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- From: Scott Lewis <slewis@xxxxxxxxxxxxx>
- Date: Tue, 15 Nov 2005 14:41:27 -0800
- Delivered-to: email@example.com
- User-agent: Mozilla Thunderbird 0.8 (Windows/20040913)
I (Scott) have introduced some new API into the org.eclipse.ecf.core
package hierarchy, to support the creation and use of reliable protocols
for distributed state update.
In some applications/parts of applications it's necessary that the
application be *certain* that a distributed state update was received
and processed before continuing on a certain path of computation (e.g.
making sure the authoritative...or all...copies of your bank balance are
successfully updated before using the local copy in a computation).
Below I describe the some of the org.eclipse.ecf.core.sharedobject.*
API, and there is more to come. (javadocs + new and noteworth for 0.5.1
stable, etc). Any thoughts/comments are appreciated.
A note to let you all know that I've completed an initial API and
implementation for doing reliable messaging within the ECF shared object
component api. The new API/classes are available in the
org.eclipse.ecf.core.sharedobject package in the org.eclipse.ecf project.
There's also a little bit of junit test code in
What this API does is provide the underpinnings for reliable messaging
in ECF. If an application needs to send a message...and be assured that
it arrives and is processed before continuing it can implement such
behavior via this API (either in a *provider code* or in the application
if desired...my assumption is that providers can/will implement high
level APIs...like what Boris and Peter have been working on...using
For example, in the AddTransactionSharedObjectTest code there's a line
Iff the class of the sharedobject is a subclass of
org.eclipse.ecf.core.sharedobject.TransactionSharedObject, then this add
*blocks* until the given shared object has been successfully
replicated/added for all other participating containers....or a timeout
has occurred (the timeout duration is configurable). If a timeout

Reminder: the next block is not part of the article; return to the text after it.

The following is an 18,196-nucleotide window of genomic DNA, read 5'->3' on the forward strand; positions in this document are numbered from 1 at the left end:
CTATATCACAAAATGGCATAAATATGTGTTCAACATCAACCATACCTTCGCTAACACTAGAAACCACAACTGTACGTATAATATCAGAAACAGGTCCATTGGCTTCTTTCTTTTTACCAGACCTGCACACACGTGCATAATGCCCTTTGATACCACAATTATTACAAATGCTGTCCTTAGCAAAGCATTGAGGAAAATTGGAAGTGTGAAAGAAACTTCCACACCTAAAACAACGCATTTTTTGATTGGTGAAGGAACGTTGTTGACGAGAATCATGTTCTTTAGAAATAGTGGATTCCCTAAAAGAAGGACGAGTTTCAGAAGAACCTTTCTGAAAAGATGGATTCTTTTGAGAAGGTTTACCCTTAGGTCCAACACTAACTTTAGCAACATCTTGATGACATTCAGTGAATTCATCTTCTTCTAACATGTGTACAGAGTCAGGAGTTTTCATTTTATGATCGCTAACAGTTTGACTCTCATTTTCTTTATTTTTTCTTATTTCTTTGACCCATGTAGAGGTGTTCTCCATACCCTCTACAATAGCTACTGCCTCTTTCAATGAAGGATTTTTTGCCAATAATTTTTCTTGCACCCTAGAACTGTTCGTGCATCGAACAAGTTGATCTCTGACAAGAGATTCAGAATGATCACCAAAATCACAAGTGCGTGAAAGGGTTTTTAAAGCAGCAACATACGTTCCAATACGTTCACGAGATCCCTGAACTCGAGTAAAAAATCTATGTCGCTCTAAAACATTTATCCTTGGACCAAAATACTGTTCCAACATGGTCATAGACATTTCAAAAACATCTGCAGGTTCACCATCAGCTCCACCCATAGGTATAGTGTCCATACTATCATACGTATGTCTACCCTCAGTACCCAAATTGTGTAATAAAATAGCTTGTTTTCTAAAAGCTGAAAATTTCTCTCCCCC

occurs, or the replication fails on one or more of the remote
participants the addSharedObject call with throw an
SharedObjectAddAbortException (with cause information from remotes) and
the object will be removed/cleanedup on all participants. This provides
'all or nothing' state distribution.
So immediately *after the addSharedObject call (i.e. if it succeeds),
the application can have confidence that for the current set of
participants the given object *was* actually created and it's
initialization code was executed successfully.
This makes possible (even easy) to implement calls that look like this:
adapter.sendMessageSynch(byte  data, int timeout) throws
The reason the above-described classes are useful is that the
implementation of sendMessageSynch (or other, similar APIs) can simply:
1) Create a shared object that extends TransactionSharedObject, 'wraps'
the data (as state for the new object) and sets up the appropriate
2) Add this TransactionSharedObject to the container: and the calling
thread will block until failed, timeout, or complete in doing the
Thus making it very easy to implement APIs like the sendMessageSynch
call above and know that either the message delivery completed
successfully or failed, or timedout..
More to come in terms of junit test code (to test/debug different
scenarios), but I thought I would initiate a discussion about this
relative to the work that Boris and Peter are doing defining the